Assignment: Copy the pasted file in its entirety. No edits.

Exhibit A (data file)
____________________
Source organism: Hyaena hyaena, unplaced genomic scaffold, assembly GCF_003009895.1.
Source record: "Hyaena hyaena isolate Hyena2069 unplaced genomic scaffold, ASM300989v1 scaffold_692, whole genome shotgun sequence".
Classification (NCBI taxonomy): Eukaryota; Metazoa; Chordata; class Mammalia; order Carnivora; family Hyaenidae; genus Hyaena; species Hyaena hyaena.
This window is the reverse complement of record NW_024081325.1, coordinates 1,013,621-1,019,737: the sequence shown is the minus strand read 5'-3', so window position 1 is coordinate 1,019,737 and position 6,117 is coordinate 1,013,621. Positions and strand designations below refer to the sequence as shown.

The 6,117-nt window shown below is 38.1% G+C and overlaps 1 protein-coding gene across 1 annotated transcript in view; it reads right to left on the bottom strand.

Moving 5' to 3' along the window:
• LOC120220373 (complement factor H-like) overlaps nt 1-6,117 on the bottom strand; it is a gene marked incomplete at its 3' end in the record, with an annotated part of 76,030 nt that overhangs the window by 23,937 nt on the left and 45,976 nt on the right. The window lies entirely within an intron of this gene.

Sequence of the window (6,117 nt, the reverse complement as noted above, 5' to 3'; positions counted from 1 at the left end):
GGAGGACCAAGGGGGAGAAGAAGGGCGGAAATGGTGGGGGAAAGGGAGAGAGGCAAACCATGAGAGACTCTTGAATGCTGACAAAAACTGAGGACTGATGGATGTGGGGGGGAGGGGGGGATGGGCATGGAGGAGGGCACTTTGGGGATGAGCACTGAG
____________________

Source organism: Hyaena hyaena, unplaced genomic scaffold, assembly GCF_003009895.1.
Source record: "Hyaena hyaena isolate Hyena2069 unplaced genomic scaffold, ASM300989v1 scaffold_692, whole genome shotgun sequence".
Classification (NCBI taxonomy): Eukaryota; Metazoa; Chordata; class Mammalia; order Carnivora; family Hyaenidae; genus Hyaena; species Hyaena hyaena.
This window is the reverse complement of record NW_024081325.1, coordinates 1,013,621-1,019,737: the sequence shown is the minus strand read 5'-3', so window position 1 is coordinate 1,019,737 and position 6,117 is coordinate 1,013,621. Positions and strand designations below refer to the sequence as shown.

The 6,117-nt window shown below is 38.1% G+C and overlaps 1 protein-coding gene across 1 annotated transcript in view; it reads right to left on the bottom strand.

Moving 5' to 3' along the window:
• LOC120220373 (complement factor H-like) overlaps nt 1-6,117 on the bottom strand; it is a gene marked incomplete at its 3' end in the record, with an annotated part of 76,030 nt that overhangs the window by 23,937 nt on the left and 45,976 nt on the right. The window lies entirely within an intron of this gene.

Sequence of the window (6,117 nt, the reverse complement as noted above, 5' to 3'; positions counted from 1 at the left end):
GGAGGACCAAGGGGGAGAAGAAGGGCGGAAATGGTGGGGGAAAGGGAGAGAGGCAAACCATGAGAGACTCTTGAATGCTGACAAAAACTGAGGACTGATGGATGTGGGGGGGAGGGGGGGATGGGCATGGAGGAGGGCACTTTGGGGATGAGCACTGAG